Tiffany Troy: I love how footnotes are deployed in the story “Monkey in Residence.” It lends an aura of hyper-reality into a piece of speculative fiction. How does the footnote work for you throughout the collection?
Xu Xi: Well, I have footnotes in that one. I have footnotes in more than a few, right? Quite often, the footnotes are quite factual. “Monkey in Residence” is set at the City University of Hong Kong, which is where I ran a program that got shut down by the university after four cohorts. I ran it for 6 years,. Things like the collapsing roof actually happened. They were trying to green the roof, but the drainage was not properly done. I was also satirizing what happened to the English department. They literally put in somebody who, the first thing he said to us was, My English is not very good. He was a Hong Kong guy, and we all looked at him like, and you are there as the acting department head, because? It was so bizarre. A number of people also left the department as a result. When you are confronted with the ridiculousness of bureaucracy and politics, because it was political, despite what they might deny, satire is all. They were using economic reasons. But I’m quite good at budgeting. I can do bottom line and spreadsheets as I’ve done that for years. I knew to the penny that the program was making money, but that they were just skimming off the top and saying, oh, but it is not profitable, because we have to take 40% for this. It was all nonsense, and it was only because they just didn’t want troublesome programs that were too “foreign.”
I document the actual things that happen. There’s a mix of real and not real, even in the footnotes. For example, in “A Brief History of Deficit, Disquiet & Disbelief,” at the opening part I say something about even somebody who pretended to be Chinese can write a poem, using a Chinese name, with an Asian theme, and he gets included in this poetry anthology; that was real. And in the literary world, people know that. If you happen to know what’s real, it’s a double layer that you can appreciate as a reader. But it doesn’t matter whether you do know. It still reads as a narrative, so I wanted it to do those two things. And the same for the mother story because I was trying to investigate these really complicated feelings I have towards my mother, and towards having to go home and look after her because of Alzheimer’s. It goes way back to the roots of my relationship with my mother, which was always not that easy. But in a way, when you look after an elderly person, you become a lot more patient. So I had a lot of time to play around with those ideas. Plus I could say something about the literary world, which is also a place I wanted to satirize, being a writer from the margins.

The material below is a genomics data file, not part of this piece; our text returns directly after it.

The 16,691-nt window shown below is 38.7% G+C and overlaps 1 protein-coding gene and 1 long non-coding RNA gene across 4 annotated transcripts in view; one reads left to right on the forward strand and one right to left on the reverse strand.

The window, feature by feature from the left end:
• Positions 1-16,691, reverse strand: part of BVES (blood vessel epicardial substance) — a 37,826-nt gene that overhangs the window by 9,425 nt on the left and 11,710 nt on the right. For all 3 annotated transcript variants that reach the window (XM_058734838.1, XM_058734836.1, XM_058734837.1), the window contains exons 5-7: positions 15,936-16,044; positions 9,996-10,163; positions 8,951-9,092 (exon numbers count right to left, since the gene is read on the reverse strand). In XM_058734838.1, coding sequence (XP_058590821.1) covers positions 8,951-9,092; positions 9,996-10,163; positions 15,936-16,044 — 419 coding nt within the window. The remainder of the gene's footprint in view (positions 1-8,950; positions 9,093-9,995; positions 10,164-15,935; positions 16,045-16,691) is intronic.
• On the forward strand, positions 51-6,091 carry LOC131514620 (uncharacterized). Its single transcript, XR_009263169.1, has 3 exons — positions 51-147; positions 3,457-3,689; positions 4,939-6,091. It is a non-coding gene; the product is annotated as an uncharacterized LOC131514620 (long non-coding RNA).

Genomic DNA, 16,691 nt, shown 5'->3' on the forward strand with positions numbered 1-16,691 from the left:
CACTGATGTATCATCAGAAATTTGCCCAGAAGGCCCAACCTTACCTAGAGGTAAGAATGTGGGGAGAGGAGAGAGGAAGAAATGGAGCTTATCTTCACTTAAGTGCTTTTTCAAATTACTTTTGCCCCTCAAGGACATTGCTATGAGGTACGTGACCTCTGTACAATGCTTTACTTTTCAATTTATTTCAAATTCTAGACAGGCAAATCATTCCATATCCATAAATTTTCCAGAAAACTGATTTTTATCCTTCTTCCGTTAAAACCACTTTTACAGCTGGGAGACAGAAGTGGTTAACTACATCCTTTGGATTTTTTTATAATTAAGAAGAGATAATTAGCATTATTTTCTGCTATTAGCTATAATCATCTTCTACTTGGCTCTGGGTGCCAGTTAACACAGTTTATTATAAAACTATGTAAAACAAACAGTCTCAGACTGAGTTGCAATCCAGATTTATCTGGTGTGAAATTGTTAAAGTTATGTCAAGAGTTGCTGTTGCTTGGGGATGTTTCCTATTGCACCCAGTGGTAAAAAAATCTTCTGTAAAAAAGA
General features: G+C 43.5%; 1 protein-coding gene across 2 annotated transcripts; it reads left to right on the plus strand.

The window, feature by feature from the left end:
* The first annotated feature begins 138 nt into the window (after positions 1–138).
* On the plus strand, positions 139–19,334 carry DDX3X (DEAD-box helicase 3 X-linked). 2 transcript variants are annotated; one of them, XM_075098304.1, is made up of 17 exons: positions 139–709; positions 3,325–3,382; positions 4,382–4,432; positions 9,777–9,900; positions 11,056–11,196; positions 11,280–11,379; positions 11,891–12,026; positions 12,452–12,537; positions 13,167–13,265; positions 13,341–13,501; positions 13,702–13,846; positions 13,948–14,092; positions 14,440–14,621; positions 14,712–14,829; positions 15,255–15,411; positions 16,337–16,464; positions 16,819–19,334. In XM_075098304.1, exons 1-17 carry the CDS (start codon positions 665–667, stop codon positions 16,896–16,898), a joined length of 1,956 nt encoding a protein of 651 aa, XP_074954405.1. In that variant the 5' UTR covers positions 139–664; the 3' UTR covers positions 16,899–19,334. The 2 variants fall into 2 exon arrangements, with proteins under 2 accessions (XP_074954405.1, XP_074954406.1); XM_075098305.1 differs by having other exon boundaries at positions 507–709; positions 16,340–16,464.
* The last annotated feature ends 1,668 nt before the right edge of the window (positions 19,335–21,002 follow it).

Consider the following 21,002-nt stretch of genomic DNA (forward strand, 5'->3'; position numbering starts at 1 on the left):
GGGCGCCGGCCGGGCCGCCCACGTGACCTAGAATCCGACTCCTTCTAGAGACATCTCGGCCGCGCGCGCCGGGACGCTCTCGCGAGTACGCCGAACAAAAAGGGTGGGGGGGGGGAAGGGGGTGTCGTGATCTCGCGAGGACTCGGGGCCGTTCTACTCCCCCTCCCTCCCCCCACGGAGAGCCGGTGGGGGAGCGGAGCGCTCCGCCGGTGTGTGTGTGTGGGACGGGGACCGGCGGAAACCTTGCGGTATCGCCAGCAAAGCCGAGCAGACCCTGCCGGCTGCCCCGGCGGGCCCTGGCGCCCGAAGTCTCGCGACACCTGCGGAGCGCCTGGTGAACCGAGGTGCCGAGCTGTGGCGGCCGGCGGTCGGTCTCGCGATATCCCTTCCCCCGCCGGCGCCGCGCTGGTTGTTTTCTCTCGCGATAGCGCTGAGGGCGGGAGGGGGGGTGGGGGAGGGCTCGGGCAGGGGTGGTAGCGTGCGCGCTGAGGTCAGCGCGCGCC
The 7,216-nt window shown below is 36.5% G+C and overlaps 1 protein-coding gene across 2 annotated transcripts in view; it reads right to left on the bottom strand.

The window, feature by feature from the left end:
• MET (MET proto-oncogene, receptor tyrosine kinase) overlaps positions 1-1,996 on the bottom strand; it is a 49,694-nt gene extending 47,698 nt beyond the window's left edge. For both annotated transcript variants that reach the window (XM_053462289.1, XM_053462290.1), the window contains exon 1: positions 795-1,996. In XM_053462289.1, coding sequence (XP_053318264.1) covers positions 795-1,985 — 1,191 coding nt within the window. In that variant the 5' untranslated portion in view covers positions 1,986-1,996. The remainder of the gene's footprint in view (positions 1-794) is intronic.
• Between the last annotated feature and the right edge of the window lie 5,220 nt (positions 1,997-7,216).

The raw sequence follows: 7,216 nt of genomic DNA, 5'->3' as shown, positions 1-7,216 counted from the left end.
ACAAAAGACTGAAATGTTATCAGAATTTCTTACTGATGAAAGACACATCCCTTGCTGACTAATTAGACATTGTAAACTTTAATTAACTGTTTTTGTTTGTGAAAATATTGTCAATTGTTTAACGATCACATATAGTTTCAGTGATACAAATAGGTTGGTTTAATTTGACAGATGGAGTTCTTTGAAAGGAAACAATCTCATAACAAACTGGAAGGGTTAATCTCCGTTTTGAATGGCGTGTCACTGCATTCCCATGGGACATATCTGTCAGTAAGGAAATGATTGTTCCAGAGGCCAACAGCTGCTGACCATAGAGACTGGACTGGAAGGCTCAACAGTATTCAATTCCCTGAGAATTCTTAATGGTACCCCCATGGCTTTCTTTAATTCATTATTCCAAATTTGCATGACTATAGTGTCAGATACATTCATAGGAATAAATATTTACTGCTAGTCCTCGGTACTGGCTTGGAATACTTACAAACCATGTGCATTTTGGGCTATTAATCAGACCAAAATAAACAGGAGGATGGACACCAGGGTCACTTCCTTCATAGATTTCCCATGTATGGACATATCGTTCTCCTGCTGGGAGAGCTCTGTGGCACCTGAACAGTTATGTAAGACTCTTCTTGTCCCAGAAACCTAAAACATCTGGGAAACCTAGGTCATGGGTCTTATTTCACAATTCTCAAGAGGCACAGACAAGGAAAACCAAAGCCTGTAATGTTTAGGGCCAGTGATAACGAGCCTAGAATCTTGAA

When I first came to this country, I was not considered an Asian American. They considered me Asian. Do you know the Asian American Writers Workshop? I’ve always been very active with them and all that, and they are a great place for me to do readings. But when I first arrived, I remember the head of the workshop said, You’re not exactly Asian American. What I wrote was “not Asian American enough” because I wasn’t writing an immigrant story. At that time the only literature was the immigrant story. That’s changed now.
Today Asian American literature is much more transnational. In the nineties when I came and was writing what I wrote about Hong Kong, that seemed so foreign to people because nobody did that. Now that a lot more people have gone to Hong Kong, it’s not Amy Tan or Maxine Hong Kingston’s Chinese America any more. The contemporary one is much more fluid between the borders because the world’s just changed. We travel a lot more. A lot of Hong Kong people become the diaspora here. I was odd, writing about Hong Kong. Well, what else do you want me to write about? This is where I came from.
Tiffany Troy: My next question is linked to our discussion about the “Asian-American identity” and what it means to be asked to write immigrant stories or otherwise fit the mold to be published.
For me, it felt that there were different levels of access to your audience. Do you have an intended audience? How do you speak to different groups of readers with different levels of access to your work?
Xu Xi: When I first started reading literature as a child, I read in English. I was reading about England and one of the reasons I know the names of a lot of flowers is that they were in the poetry I read. I actually had no idea what these all were. I would read about food that I never ate because we weren’t particularly British. Neither one of my parents really knew England.